Observe the horizontal distance between the worker’s hands and lower back. You should assess the ‘worst-case scenario’, including the start and finish of the task. Click on the most appropriate image below to select:

When carrying, the posture of the worker’s torso and the position of the load are risk factors associated with musculoskeletal injury.Use the following illustrations as a guide and click on the most appropriate image to select.

Look for factors that force workers to modify their postures. If their movements are restricted during the carry (eg a narrow doorway forces the worker to turn or move the load to get through) the colour band is amber and the score is 1. If the posture is severely restricted (eg having to bend forward to carry in an area with a low ceiling), the colour band is red and the score is 3

Look at the quality of the grip that the worker can use to get hold of and control the load. The worker may need to reposition their hands on the object as a lift progresses. If this is so, assess the ‘worst-case scenario’.

Examine the condition of the floor at the locations where the handling task occurs. Note that for outdoor work this will depend on the weather. Always assess the ‘worst-case scenario’.

Observe the task and estimate the total distance that the load is carried (not the distance ‘as the crow flies’).

Count the number of different types of obstacle along the carrying route. If the person has to carry the load up or down a steep slope, up or down steps, through closed doors/narrow doorways or around tripping hazards or round bends and corners, the colour band is amber and the score is 2. If the task involves carrying items up ladders or past two or more obstacles, the colour band is red and the score is 3.

Observe the work environment and score if the carrying operation takes place: in extremes of temperature; with strong air movements; or in extreme lighting conditions (dark, bright or poor contrast). If one of the risk factors is present score 1, if two or more of the risk factors are present score 2.

TEAM HANDLING OPERATIONS

Note the weight of the load and the number of workers performing the task. Click on the appropriate image below to select. For teams of five people or more, a full risk assessment is needed. If the colour band is purple you should examine the task very closely as it may represent a serious risk of injury and must be improved.

Observe the task and examine the horizontal distance between each worker’s hands and their lower back. You should assess the ‘worst-case scenario’, including picking up and putting down. Click on the most appropriate image below to select:

Observe the vertical positions of the workers’ hands at both the start and end of the lift. The effect of stature differences between team members is particularly important when lifting goes above elbow height. Record the ‘worst-case’ colour band/score. Use the following illustrations as a guide and click on the most appropriate image below to select:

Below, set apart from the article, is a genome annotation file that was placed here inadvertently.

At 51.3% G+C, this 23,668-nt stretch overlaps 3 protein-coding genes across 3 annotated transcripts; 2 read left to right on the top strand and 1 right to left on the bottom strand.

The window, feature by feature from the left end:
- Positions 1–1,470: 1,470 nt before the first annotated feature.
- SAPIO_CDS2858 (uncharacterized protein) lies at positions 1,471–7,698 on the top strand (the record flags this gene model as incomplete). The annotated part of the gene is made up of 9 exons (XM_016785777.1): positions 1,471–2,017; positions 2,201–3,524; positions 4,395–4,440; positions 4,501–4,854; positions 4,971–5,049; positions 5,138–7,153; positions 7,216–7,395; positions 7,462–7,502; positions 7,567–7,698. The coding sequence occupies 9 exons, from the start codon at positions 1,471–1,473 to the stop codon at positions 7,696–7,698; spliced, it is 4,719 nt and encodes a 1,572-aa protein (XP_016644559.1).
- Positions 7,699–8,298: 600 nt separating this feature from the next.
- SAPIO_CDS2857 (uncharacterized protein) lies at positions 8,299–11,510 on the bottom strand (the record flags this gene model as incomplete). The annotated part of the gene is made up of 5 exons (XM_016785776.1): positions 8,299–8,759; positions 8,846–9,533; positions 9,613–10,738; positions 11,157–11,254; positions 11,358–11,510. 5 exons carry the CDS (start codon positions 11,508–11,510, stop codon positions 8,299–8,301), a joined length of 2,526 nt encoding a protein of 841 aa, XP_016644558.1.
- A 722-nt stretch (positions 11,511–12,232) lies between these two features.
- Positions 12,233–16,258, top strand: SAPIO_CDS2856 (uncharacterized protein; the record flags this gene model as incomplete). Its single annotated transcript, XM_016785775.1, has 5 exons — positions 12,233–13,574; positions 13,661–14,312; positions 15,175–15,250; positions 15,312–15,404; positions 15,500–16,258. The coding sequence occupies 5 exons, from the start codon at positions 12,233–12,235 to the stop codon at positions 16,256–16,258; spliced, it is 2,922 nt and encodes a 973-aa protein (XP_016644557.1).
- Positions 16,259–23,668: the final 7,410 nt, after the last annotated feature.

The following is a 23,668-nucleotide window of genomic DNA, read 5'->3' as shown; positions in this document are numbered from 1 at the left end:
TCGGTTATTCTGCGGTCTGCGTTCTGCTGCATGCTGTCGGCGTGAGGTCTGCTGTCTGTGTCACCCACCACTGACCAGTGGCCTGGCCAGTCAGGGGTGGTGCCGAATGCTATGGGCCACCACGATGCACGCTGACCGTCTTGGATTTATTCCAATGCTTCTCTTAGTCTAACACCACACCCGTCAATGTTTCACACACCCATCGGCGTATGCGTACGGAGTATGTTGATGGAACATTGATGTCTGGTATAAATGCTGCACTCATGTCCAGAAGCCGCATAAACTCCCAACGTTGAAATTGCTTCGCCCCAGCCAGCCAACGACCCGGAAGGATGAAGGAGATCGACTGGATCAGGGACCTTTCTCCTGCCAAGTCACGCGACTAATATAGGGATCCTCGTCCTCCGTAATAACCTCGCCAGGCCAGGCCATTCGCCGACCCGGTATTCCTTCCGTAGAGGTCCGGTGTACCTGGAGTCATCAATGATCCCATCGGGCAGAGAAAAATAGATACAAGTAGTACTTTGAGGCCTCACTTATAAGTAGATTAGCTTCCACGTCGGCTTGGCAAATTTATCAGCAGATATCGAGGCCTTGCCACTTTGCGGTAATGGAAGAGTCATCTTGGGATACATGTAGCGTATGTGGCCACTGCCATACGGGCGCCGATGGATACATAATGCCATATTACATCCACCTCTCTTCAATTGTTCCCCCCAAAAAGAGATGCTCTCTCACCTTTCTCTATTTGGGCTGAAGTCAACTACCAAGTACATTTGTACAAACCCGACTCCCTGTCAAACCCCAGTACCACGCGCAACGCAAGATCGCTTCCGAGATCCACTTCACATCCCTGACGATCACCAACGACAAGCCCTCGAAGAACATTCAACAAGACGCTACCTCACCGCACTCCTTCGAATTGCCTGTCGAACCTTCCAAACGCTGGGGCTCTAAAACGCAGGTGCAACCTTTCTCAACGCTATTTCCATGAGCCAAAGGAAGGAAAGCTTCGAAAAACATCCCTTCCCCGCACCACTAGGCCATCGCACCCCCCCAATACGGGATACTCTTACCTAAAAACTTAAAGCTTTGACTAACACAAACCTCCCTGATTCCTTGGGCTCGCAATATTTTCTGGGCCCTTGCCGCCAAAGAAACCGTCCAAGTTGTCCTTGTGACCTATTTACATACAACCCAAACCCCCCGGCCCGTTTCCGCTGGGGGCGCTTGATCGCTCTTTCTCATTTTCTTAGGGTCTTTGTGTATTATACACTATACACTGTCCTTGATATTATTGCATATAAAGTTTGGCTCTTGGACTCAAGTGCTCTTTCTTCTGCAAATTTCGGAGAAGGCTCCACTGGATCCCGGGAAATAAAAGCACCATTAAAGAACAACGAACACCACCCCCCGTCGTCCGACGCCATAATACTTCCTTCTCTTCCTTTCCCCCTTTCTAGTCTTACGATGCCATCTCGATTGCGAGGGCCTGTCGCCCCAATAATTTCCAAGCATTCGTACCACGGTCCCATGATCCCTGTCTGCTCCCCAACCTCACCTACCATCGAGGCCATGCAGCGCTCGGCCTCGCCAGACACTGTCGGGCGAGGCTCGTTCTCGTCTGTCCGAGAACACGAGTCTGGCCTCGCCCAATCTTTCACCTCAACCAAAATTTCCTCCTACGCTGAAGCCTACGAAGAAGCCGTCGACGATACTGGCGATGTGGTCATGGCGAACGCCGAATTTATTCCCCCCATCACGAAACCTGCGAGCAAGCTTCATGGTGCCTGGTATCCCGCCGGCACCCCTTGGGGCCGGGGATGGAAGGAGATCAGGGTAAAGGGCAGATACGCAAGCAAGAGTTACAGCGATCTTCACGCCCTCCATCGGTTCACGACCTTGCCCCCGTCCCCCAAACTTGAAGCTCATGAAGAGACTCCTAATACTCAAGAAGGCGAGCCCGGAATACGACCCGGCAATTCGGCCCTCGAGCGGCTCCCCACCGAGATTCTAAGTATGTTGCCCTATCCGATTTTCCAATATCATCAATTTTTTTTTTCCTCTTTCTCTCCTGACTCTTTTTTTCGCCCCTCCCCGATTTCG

Observe the workers’ torsos as they lift the load. If their torsos twist in relation to their hips OR they lean to one side as the load is lifted, the colour band is amber and the score is 1. If their torsos twist AND bend to the side as they lift the load, the colour band is red and the score is 2.

Look for factors that force the team members to modify their postures. If their movements are restricted because of the space available (eg lifting in a narrow aisle or in a crowded or disorganised storage area) or lifting round obstructions, the colour band is amber and the score is 1. If the postures are severely restricted (eg lifting or carrying in an area with a low ceiling) the colour band is red and the score is 3.

Look at the quality of the grip that the workers can use to get hold of and control the load. They may need to reposition their hands on the object as a lift progresses. If this is so, assess the ‘worst-case scenario’

Examine the condition of the floor at the locations where the handling task occurs. Note that for outdoor work this will depend on the weather. Always assess the ‘worst-case scenario’.

Observe the task and estimate the total distance that the load is carried (not the distance ‘as the crow flies’).

Count the number of different types of obstacle along the carrying route. If the team has to carry the load up or down a steep slope, up or down steps, through closed doors/narrow doorways, around tripping hazards or round bends and corners, the colour band is amber and the score is 2. If the task involves carrying items up ladders or past two or more types of obstacle, the colour band is red and the score is 3. Click on the most appropriate icon below:

A good team handling operation will be well planned. Communication between the individuals is essential when lifting as part of a team. An example of good communication would be the workers counting ‘one, two, three’ before they lift. Look to see if the team has control of the load, that it is lifted smoothly, and that all members lift together. An unco-ordinated team lift may leave one member of the team bearing the entire weight.

Observe the work environment and score if the handling operation takes place in extremes of temperature, with strong air movements, or in extreme lighting conditions (dark, bright or poor contrast). If one of the risk factors is present score 1, if two or more of the risk factors are present score 2. Click on the most appropriate icon below: